My gripe with the lack of instruction in that area deals with the complete novice kit builder, for whom this kit may be a first attempt at kit building. That type of individual may need more direction, as his/her schematic reading skills or circuit understanding level may not be sufficient to allow quick recognition of the connection needs. For example, which of the three terminals on the power inlet connector are to be used, and which one connects to which other circuit point?
An experienced builder will know to make the center pin the positive connection and that the center pin should therefore connect to one side of the power switch. While the center pin being the positive point is not by any means standard, it is none the less the more common methodology and most power supplies are wired for center-positive connection. As to the power switch, it is a standard SPST switch, so it makes no difference to the circuit which terminal is the “in” and which is the “out” position.
That leaves two more terminals on the power inlet connector. Which one is to be used for the negative side connection? To answer that question, a little bit of understanding of the design of the connector is necessary. This type of connector is a switching connector, in which it can switch the unit between, for example, battery power supply or external power supply. Insertion of the external power supply connector plug into the power inlet connector operates a switch, which is a normally-closed switch. If the unit were to have an onboard battery supply, the negative side of the power supply would flow through the power inlet connector’s switch and on to the operative circuit. Inserting the external power supply connector into the power inlet connector breaks that path from the battery and instead connects the external supply’s negative side to the circuit. So, the end result is that in this kit, rather than worry about which terminal is which on the negative side, and because no battery supply is present, the simplest thing is to just connect the negative wire to both remaining terminals.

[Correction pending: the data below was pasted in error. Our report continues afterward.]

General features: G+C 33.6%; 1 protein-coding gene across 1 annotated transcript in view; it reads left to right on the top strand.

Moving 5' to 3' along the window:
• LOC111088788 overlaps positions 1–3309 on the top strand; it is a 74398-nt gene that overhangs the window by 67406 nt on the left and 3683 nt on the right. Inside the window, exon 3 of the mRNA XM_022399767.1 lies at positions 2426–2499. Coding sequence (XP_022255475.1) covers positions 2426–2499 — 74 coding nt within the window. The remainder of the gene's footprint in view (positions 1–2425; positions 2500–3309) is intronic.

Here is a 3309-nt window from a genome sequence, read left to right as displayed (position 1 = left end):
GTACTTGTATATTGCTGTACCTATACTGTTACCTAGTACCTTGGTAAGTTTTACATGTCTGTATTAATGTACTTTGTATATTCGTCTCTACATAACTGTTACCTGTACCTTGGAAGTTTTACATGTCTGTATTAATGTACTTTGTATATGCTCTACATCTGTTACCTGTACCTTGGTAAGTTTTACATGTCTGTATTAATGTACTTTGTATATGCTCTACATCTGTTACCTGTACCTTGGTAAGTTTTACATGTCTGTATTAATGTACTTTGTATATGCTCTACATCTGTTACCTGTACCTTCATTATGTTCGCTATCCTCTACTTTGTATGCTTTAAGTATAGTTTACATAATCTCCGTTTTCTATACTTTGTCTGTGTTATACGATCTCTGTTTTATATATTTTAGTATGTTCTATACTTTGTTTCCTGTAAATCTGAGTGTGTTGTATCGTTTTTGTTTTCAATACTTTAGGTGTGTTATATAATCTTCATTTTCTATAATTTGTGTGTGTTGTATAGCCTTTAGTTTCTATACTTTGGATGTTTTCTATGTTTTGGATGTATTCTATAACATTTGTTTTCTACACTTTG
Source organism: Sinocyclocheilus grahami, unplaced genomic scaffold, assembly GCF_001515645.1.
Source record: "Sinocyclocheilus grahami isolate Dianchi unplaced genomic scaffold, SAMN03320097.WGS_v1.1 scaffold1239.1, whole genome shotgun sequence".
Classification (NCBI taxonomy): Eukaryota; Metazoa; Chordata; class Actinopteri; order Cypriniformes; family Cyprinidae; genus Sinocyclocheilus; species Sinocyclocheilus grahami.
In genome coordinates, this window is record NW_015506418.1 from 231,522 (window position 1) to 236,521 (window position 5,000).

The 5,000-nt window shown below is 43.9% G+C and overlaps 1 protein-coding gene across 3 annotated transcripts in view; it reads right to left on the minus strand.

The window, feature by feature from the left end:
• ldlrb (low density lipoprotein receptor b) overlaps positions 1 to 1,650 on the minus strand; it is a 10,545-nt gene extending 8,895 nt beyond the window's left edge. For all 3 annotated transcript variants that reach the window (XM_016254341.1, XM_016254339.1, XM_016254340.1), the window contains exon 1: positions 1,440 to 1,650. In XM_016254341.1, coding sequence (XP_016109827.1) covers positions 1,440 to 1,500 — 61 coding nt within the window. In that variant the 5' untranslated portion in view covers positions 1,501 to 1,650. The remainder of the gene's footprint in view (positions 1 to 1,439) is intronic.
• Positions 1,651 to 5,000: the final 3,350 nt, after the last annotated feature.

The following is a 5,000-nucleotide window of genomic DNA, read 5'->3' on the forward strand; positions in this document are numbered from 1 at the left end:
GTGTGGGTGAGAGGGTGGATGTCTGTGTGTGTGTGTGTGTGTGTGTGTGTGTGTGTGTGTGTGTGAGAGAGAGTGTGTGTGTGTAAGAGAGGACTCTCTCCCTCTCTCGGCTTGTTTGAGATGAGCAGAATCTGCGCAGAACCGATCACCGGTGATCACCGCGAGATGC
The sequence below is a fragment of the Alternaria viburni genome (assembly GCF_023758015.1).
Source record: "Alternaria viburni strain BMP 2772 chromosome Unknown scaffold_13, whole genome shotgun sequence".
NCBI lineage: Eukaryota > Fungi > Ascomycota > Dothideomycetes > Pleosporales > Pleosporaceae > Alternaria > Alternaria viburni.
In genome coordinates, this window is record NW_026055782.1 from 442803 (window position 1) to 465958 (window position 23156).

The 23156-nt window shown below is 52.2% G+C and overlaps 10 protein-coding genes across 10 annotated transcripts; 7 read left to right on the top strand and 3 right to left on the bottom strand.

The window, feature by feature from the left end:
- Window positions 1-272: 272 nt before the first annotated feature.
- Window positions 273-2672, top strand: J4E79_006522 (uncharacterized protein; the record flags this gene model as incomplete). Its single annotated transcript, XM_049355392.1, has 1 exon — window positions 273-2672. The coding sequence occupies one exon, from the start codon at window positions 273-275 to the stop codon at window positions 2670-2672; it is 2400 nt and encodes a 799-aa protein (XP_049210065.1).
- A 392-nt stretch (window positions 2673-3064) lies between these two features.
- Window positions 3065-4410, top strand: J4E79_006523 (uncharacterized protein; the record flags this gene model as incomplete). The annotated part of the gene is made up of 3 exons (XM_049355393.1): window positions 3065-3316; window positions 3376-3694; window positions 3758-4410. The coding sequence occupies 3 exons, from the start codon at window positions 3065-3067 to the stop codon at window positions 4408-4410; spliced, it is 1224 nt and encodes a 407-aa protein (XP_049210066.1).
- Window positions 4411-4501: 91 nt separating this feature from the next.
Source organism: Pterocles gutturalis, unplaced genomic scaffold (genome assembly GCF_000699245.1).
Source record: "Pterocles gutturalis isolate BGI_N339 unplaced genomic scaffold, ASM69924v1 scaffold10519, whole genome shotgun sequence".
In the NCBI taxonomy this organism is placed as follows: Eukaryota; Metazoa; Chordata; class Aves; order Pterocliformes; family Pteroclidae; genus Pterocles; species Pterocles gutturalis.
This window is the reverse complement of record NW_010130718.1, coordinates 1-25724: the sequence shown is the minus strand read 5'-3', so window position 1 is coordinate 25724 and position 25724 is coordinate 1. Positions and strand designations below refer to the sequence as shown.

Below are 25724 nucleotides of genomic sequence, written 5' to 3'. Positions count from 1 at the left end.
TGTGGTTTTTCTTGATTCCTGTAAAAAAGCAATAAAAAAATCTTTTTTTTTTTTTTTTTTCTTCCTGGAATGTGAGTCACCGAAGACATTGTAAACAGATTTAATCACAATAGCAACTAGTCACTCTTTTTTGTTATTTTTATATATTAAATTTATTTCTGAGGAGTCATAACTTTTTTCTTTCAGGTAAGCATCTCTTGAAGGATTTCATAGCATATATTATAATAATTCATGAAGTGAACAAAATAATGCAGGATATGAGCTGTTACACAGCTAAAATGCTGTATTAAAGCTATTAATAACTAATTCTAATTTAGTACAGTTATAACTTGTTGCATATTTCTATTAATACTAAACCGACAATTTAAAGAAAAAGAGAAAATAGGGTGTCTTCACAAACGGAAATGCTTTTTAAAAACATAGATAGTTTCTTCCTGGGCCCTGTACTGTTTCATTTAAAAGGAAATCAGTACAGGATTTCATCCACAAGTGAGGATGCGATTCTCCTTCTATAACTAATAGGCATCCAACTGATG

The power supply to the main PCB then comes from the second terminal of the power switch (positive) and from the two terminals of the power inlet connector (negative). These connections go to the screw-lock terminals at the power inlet position of the main PCB.
It should be noted that there are two important parts that are not included in this kit and must therefore be supplied by the builder. One is the wire necessary to connect the power inlet and power switch to each other and to the main PCB. The other missing part is a set of rubber feet for the bottom of the enclosure. Fortunately, these are standard stock items in my inventory, so I was not disadvantaged by these items not being included in the kit. However, I was quite frankly surprised by their omission, as this kit is otherwise well thought out and designed.
Final assembly of the Æ20204 involves mounting the enclosure front panel to the main PCB after first pressing the two operating buttons onto the shafts of the tactile switches. The front panel is secured to the PCB via the caps on the banana jacks, as discussed earlier. Locate the enclosure half with the screw holes through it - this will be the lower half of the enclosure. Slide the front panel down into the groove provided for it just behind the front edge of the enclosure half. The PCB will then fit into guides on the floor of the enclosure. Slide the rear panel into the opposite end of the enclosure in the same manner, and then connect the two wires from the rear panel to the appropriate terminals of the screw-lock terminal block on the main PCB. Next, guide the upper half of the enclosure down over the front and real panels, bringing the enclosure halves together. It may be necessary to ease the PCB slightly one way or the other with a small screwdriver in order to get the PCB to slot into the board guides in the upper enclosure half. Once the halves are fully mated, secure them to each other using the two screws provided for that purpose. Finish up by installing a set of self-stick rubber feet to the bottom of the enclosure.